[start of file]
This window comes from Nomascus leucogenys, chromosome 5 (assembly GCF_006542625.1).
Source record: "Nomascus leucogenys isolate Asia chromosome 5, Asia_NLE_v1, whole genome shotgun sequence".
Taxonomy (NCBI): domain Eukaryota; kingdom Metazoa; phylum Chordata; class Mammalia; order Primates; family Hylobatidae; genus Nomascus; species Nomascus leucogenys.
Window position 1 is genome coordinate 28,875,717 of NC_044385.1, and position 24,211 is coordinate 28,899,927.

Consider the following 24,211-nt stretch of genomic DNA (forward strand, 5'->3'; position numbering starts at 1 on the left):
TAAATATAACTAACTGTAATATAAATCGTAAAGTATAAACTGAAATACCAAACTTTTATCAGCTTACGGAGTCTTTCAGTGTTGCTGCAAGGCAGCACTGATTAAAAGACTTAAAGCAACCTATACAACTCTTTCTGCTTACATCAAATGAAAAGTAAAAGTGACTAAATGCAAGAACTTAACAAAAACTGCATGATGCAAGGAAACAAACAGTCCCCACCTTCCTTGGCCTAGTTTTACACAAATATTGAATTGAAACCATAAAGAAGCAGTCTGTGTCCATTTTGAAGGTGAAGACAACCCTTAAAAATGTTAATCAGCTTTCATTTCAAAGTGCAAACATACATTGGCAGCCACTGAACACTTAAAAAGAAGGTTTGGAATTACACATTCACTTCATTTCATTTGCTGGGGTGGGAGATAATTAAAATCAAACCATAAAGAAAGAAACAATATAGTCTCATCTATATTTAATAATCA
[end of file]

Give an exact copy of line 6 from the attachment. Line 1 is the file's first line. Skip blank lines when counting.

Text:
TAAATATAACTAACTGTAATATAAATCGTAAAGTATAAACTGAAATACCAAACTTTTATCAGCTTACGGAGTCTTTCAGTGTTGCTGCAAGGCAGCACTGATTAAAAGACTTAAAGCAACCTATACAACTCTTTCTGCTTACATCAAATGAAAAGTAAAAGTGACTAAATGCAAGAACTTAACAAAAACTGCATGATGCAAGGAAACAAACAGTCCCCACCTTCCTTGGCCTAGTTTTACACAAATATTGAATTGAAACCATAAAGAAGCAGTCTGTGTCCATTTTGAAGGTGAAGACAACCCTTAAAAATGTTAATCAGCTTTCATTTCAAAGTGCAAACATACATTGGCAGCCACTGAACACTTAAAAAGAAGGTTTGGAATTACACATTCACTTCATTTCATTTGCTGGGGTGGGAGATAATTAAAATCAAACCATAAAGAAAGAAACAATATAGTCTCATCTATATTTAATAATCA